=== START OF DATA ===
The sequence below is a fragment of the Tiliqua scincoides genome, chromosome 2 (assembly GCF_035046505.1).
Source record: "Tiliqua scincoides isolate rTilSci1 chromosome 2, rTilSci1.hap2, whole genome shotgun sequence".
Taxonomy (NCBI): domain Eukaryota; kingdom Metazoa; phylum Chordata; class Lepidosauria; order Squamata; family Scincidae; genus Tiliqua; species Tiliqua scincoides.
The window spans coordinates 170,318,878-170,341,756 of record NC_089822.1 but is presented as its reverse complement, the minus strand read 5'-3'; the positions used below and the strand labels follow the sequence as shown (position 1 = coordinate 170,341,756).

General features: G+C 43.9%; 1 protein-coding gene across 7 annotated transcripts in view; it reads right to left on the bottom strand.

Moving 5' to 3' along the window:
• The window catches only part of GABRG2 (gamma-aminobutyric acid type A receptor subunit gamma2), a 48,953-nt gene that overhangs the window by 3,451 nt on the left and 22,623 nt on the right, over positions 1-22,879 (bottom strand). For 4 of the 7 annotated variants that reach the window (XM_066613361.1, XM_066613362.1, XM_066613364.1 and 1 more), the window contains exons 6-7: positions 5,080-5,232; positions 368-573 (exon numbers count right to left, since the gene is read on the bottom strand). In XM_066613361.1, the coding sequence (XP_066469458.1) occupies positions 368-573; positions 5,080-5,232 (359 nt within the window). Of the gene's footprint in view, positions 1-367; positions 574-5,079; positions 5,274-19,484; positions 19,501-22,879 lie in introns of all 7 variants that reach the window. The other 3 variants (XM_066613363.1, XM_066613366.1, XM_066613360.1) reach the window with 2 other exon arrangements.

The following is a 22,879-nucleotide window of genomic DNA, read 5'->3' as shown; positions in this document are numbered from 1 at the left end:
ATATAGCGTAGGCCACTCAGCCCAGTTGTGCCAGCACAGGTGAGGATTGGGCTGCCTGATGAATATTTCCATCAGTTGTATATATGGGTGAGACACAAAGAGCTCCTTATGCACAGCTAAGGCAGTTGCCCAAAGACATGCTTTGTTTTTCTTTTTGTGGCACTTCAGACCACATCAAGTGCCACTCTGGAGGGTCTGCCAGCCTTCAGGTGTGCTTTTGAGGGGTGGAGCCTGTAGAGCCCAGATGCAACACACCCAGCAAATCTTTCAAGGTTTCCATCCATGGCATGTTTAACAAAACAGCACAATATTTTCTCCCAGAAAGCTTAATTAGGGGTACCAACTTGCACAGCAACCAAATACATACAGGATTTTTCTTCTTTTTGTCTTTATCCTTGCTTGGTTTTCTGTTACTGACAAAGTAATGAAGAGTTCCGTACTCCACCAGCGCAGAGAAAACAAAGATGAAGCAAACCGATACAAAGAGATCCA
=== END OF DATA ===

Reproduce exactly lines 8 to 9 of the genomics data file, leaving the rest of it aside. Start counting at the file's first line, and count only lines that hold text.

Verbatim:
The following is a 22,879-nucleotide window of genomic DNA, read 5'->3' as shown; positions in this document are numbered from 1 at the left end:
ATATAGCGTAGGCCACTCAGCCCAGTTGTGCCAGCACAGGTGAGGATTGGGCTGCCTGATGAATATTTCCATCAGTTGTATATATGGGTGAGACACAAAGAGCTCCTTATGCACAGCTAAGGCAGTTGCCCAAAGACATGCTTTGTTTTTCTTTTTGTGGCACTTCAGACCACATCAAGTGCCACTCTGGAGGGTCTGCCAGCCTTCAGGTGTGCTTTTGAGGGGTGGAGCCTGTAGAGCCCAGATGCAACACACCCAGCAAATCTTTCAAGGTTTCCATCCATGGCATGTTTAACAAAACAGCACAATATTTTCTCCCAGAAAGCTTAATTAGGGGTACCAACTTGCACAGCAACCAAATACATACAGGATTTTTCTTCTTTTTGTCTTTATCCTTGCTTGGTTTTCTGTTACTGACAAAGTAATGAAGAGTTCCGTACTCCACCAGCGCAGAGAAAACAAAGATGAAGCAAACCGATACAAAGAGATCCA